How do you think your sound has evolved since BORK?
Again, BORK is a strange curio in our discography now, as it was created at a very transitional period for the band. I contributed to four of the six tracks on there, one was a song the band had written a few months prior to me joining and one was a re-working of an older track, and though Dan recorded the EP with us, he basically joined in time to learn the songs and that was it. Also, even though I helped write more than half of it, I hadn’t fully figured out how to integrate my own personal style with what Mastiff had done before, so the songs are a bit all over the place and don’t even always sound like the same band. With Plague, I think we’ve hit a sweet spot where we’ve figured out now how to incorporate the more extreme grind and noisecore influences into the dark, brooding sludge sound the band had already established. So even though the styles on Plague might push in even further directions than on BORK, there’s a tonal consistency at play that wasn’t there before.
What’s next for Mastiff in 2019?
Once Plague is out there in the world on February 1st, our job is purely and simply to spread it to as many unsuspecting victims as possible. Our calendar is filling up quickly now, we’ve gone from only having two shows booked for 2019 at the end of December, to now having about a dozen just by summer, which in the grand scheme doesn’t sound like a lot, but for a band made up of guys with families and careers, is pretty good going. At the moment the most important show is the APF Showcase in Manchester on February 2nd, where not only will we be playing alongside all our excellent label-mates for the second year running, we’ll also be playing Plague from start to finish for the first time live, which should be a barrel of laughs for all in attendance. We’re also headed back to The Black Heart in Camden in March, we were last there as part of last year’s Desertfest and we managed to pack the place out to the point there were people queuing up down the stairs to get in, which is something I never dreamed we would achieve, let alone in such an awesome London venue. Hopefully we’ll also get to do some festivals and a proper tour in the summer, then start thinking about writing the next chapter in the sorrowful and agonising book of Mastiff.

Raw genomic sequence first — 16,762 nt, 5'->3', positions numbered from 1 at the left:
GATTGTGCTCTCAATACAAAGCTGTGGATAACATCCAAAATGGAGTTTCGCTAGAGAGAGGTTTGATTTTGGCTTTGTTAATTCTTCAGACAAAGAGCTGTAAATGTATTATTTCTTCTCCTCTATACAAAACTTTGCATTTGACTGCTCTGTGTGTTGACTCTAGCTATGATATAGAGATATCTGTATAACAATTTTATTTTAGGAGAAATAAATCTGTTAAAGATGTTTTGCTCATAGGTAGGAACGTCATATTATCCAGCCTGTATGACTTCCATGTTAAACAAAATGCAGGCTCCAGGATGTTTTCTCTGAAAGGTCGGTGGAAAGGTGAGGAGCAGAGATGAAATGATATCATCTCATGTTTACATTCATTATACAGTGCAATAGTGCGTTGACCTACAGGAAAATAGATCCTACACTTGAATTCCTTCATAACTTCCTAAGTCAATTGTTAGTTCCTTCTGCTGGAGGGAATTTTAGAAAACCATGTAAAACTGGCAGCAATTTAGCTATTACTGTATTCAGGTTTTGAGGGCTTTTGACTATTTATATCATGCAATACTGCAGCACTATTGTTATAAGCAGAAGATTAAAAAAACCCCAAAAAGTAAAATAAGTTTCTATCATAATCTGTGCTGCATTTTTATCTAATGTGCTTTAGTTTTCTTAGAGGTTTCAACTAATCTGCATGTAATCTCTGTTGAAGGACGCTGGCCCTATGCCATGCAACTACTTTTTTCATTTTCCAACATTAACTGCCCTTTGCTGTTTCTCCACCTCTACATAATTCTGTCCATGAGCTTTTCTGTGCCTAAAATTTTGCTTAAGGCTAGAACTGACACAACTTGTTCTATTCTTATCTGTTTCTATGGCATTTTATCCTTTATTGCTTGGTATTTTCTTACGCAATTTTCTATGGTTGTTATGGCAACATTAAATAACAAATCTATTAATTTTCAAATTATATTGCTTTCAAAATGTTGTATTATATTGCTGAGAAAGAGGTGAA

Plague is out 1st February on APF Records. Pre-order here.
Words: George Parr